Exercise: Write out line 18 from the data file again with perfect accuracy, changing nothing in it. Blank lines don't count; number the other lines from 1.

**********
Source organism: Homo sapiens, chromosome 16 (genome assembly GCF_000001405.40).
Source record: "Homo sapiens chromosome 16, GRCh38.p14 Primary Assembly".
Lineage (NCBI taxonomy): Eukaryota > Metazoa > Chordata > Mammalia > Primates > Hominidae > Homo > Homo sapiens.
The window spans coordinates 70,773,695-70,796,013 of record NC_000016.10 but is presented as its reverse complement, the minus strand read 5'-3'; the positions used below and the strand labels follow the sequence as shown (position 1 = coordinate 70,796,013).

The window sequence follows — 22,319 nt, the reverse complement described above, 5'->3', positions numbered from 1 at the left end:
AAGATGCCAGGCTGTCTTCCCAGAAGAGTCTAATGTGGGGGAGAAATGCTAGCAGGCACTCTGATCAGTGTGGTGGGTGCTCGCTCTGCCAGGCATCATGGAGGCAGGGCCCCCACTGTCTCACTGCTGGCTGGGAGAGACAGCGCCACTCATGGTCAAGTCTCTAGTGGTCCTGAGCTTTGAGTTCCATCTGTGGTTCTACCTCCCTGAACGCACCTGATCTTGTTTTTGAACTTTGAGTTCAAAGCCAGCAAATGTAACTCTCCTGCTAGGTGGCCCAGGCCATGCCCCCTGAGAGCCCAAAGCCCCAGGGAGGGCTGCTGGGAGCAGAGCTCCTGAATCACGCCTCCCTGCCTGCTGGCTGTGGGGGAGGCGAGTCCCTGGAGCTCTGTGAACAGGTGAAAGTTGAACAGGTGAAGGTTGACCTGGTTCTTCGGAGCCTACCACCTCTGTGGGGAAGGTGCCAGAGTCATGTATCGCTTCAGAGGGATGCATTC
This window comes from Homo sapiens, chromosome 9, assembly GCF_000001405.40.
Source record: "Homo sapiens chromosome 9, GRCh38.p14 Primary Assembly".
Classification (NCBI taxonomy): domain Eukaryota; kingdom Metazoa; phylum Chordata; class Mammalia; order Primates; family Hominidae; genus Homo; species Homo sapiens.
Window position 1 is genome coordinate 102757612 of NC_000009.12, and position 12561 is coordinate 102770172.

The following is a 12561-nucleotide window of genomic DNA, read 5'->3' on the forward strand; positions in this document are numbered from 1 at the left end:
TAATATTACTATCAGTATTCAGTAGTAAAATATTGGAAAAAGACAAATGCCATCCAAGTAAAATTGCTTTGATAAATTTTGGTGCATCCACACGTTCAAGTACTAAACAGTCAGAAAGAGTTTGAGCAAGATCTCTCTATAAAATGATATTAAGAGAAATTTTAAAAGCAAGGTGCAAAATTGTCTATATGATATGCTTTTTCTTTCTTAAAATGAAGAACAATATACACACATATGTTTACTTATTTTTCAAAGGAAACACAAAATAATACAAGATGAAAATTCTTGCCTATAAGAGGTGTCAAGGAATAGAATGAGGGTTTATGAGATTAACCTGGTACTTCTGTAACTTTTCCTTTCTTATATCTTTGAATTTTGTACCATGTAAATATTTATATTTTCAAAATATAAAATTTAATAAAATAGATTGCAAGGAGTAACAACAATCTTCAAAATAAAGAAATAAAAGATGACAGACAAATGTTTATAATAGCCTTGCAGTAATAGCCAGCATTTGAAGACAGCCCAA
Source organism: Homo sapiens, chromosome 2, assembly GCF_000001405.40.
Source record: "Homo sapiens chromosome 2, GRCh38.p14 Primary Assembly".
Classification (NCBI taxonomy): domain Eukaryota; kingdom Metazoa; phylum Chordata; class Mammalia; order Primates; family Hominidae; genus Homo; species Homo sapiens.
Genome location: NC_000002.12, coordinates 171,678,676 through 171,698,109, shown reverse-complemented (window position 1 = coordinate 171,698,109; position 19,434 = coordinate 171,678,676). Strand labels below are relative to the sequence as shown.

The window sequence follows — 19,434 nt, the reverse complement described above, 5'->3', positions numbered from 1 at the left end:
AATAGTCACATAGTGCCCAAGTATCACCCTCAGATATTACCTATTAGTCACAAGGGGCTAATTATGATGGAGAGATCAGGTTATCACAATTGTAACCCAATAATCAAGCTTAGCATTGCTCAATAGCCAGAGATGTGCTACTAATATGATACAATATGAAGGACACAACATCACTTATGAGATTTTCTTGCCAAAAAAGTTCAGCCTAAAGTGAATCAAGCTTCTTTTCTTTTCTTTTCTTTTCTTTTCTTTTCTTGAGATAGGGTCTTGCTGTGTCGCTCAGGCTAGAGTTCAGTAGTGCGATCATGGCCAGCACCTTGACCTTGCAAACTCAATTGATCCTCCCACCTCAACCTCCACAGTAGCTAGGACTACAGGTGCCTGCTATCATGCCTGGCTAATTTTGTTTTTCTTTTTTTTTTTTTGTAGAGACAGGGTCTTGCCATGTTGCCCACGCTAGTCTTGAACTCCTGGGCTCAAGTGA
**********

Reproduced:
AATAGTCACATAGTGCCCAAGTATCACCCTCAGATATTACCTATTAGTCACAAGGGGCTAATTATGATGGAGAGATCAGGTTATCACAATTGTAACCCAATAATCAAGCTTAGCATTGCTCAATAGCCAGAGATGTGCTACTAATATGATACAATATGAAGGACACAACATCACTTATGAGATTTTCTTGCCAAAAAAGTTCAGCCTAAAGTGAATCAAGCTTCTTTTCTTTTCTTTTCTTTTCTTTTCTTTTCTTGAGATAGGGTCTTGCTGTGTCGCTCAGGCTAGAGTTCAGTAGTGCGATCATGGCCAGCACCTTGACCTTGCAAACTCAATTGATCCTCCCACCTCAACCTCCACAGTAGCTAGGACTACAGGTGCCTGCTATCATGCCTGGCTAATTTTGTTTTTCTTTTTTTTTTTTTGTAGAGACAGGGTCTTGCCATGTTGCCCACGCTAGTCTTGAACTCCTGGGCTCAAGTGA